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Women's Fund Of Miami-Dade Wants To Create Structural Change Around Pay Equity

Art by FED x, Composite edit by Nadege Green
Women's Fund of Miami will shift its focus to creating pay equity in Miami-Dade.

Women in Miami-Dade earn 87 cents for every dollar a man makes. One in five women in Miami-Dade lives in poverty.

The Women's Fund of Miami-Dade wants to change that. 

The 25-year old nonprofit with a specific focus on improving the lives of girls and women is shifting its focus to create structural change when it comes to pay equity. 

In the past, the fund provided substantial grants to a wide range of community groups. Some provided housing support, children services or assistance to domestic violence victims.

But this new focus will address the underlying cause for many of the issues women face: economic security. 

Janet Altman, board chair of the Women's Fund, sat down with WLRN reporter Nadege Green to talk about the nonprofit's mission.

WLRN: Twenty percent of women in Miami-Dade live in poverty. That number is the same as 13 years ago. Why has it been so difficult to make gains in this area?

ALTMAN: The pay gap is one of the reasons women can’t make stride out of poverty. Women in Miami-Dade County are paid less than men in all types of jobs. All categories of women are paid less. And we find that if we look at the data, if that pay gap was reduced so would poverty.

We know when we talk about poverty in Miami-Dade it is often single-income households led by women with children. Disproportionately, that means black and Hispanic women. What does that mean for our community?

When we started looking at poverty and pay equity we recognized that yes, it would have a greater effect on black and Hispanic women if we could close the pay gap. When we looked at the issues that the Women's Fund has been working on for 25 years , we recognized that economic security, poverty and other related economic issues-- those issues underpin all of the issues that women face in our county.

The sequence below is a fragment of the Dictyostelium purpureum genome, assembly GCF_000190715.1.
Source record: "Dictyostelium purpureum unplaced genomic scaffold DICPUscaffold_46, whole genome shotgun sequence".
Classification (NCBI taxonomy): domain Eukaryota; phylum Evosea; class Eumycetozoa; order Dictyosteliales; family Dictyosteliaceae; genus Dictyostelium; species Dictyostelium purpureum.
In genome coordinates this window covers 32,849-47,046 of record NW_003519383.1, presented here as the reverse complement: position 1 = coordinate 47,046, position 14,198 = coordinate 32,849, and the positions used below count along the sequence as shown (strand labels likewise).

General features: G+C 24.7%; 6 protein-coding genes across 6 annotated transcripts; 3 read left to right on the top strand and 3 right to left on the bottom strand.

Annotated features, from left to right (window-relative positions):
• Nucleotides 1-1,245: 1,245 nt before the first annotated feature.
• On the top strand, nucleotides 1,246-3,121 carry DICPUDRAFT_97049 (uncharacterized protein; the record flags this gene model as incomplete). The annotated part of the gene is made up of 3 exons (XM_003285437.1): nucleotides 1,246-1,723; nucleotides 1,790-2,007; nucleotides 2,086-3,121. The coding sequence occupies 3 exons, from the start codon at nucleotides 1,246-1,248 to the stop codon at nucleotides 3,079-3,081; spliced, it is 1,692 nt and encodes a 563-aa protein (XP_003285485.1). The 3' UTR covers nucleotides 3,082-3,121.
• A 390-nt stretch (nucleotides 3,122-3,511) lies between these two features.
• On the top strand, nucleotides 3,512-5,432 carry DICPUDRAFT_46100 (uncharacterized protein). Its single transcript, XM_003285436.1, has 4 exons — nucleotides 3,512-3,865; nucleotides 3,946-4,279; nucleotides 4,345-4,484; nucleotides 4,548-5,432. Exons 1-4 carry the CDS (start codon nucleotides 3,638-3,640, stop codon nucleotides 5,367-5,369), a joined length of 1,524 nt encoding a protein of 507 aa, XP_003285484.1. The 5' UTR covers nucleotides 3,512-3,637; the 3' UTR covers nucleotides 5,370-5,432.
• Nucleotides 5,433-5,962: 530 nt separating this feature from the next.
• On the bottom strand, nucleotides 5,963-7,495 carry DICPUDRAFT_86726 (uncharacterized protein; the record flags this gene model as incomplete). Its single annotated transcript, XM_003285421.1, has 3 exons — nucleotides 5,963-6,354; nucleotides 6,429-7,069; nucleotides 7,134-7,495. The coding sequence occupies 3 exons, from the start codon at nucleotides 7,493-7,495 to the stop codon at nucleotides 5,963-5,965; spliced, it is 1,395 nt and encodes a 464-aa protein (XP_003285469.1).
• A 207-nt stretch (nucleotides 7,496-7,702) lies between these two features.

So when we talk about child care, when we talk about health care, when we talk about violence against women, we realize that women who are in poverty can't deal with any of those issues because they don't have enough money to put food on the table.

What are some of the forces working against pay equity? 

There are myths that women are paid less because of their circumstances. So women who take time off from their careers to raise children, women who choose different occupations, none of those things really are true though. When you look at men who take time off they still wind up being paid more than women. When you look at men who are in those traditional women's occupations they still are paid more than women. So I think one of the strongest forces that's working against us is the stories that are out there that aren't true about why this pay gap exists.

How do you measure outcome in this new focus on pay equity?  What's working,  what's not working?

We spent some time looking at our outcomes in the past. We spent some time looking at the history of the Women's Fund, which has been a very strong force in our community for 25 years. The outcomes we were seeing,  which were in small groups based on grants that we gave to some great organizations, those outcomes were fabulous.

But when you looked at the statistics for our county and our state we weren't doing any better in terms of women's poverty and opportunity than we had two decades ago. So as we start to gather the data about pay equity, first we're going to get people to commit. Then we're going to start to gather their data in a secure and confidential way and then we're going to be able to report how many women in our county are now working in companies or in jobs [in which] they are paid equally to men.

How do you  do that?

We've started by talking with three groups of people, the governments, the for-profit businesses and the nonprofits. We're a small organization with a really important and really large mission: to improve the quality of life for women and girls in Miami-Dade County.  And the only way we were really going to see a powerful impact was to really work for systemic change.

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